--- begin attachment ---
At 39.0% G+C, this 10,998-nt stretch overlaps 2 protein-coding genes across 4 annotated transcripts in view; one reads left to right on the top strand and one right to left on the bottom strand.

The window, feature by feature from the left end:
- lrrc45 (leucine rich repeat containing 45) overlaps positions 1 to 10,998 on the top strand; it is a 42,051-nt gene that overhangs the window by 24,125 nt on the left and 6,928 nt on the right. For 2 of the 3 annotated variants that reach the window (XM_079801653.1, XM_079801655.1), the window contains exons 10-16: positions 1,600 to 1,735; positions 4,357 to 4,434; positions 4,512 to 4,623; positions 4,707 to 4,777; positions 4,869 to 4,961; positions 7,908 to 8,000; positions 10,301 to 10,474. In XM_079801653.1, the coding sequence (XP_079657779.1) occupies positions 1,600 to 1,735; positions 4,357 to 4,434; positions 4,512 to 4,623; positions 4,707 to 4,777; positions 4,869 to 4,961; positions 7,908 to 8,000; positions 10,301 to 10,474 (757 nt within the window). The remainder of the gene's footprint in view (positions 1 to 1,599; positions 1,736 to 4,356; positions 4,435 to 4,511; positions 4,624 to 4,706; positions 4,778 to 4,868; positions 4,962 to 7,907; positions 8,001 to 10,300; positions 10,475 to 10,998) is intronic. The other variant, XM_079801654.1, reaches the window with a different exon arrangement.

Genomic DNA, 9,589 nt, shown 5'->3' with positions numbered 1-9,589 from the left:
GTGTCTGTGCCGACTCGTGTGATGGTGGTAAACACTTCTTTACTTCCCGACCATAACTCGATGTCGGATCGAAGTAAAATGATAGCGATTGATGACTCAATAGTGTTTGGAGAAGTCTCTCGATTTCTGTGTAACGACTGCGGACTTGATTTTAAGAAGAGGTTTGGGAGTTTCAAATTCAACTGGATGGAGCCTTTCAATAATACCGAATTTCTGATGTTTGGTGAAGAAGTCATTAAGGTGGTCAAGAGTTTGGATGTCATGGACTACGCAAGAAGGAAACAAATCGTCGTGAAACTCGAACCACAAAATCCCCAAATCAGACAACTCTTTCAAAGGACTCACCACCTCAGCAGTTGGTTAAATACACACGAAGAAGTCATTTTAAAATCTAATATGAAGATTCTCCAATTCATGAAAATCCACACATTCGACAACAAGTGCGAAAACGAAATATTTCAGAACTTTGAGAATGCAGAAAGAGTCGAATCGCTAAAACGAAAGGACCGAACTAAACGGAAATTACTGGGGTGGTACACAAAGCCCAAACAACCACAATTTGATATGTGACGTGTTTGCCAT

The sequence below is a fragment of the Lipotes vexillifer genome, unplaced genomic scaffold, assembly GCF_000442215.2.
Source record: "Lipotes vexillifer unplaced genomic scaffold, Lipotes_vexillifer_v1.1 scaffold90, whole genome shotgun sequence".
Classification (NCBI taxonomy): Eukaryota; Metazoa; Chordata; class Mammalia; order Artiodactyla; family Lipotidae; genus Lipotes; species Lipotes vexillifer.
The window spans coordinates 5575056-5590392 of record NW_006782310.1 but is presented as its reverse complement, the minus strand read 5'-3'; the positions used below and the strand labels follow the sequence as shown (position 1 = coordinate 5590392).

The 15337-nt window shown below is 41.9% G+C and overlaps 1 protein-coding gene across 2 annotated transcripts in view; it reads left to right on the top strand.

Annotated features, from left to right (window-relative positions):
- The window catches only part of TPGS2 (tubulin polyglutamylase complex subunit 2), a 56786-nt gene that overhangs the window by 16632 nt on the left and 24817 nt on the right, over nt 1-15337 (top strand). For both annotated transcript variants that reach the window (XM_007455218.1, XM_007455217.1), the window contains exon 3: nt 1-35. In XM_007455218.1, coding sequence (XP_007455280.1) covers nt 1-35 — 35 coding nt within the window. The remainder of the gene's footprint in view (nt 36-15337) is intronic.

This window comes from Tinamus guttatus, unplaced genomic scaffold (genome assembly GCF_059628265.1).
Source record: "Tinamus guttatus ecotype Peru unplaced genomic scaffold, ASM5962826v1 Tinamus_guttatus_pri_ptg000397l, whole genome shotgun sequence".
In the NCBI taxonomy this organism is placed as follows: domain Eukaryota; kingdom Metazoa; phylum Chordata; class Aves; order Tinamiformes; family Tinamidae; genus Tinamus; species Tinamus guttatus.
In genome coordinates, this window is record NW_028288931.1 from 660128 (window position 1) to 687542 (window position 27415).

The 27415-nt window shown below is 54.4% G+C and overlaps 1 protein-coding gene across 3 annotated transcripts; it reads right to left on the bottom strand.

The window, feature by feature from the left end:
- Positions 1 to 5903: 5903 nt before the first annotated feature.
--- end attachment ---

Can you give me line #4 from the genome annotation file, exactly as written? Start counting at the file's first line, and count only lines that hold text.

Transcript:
Genomic DNA, 9,589 nt, shown 5'->3' with positions numbered 1-9,589 from the left: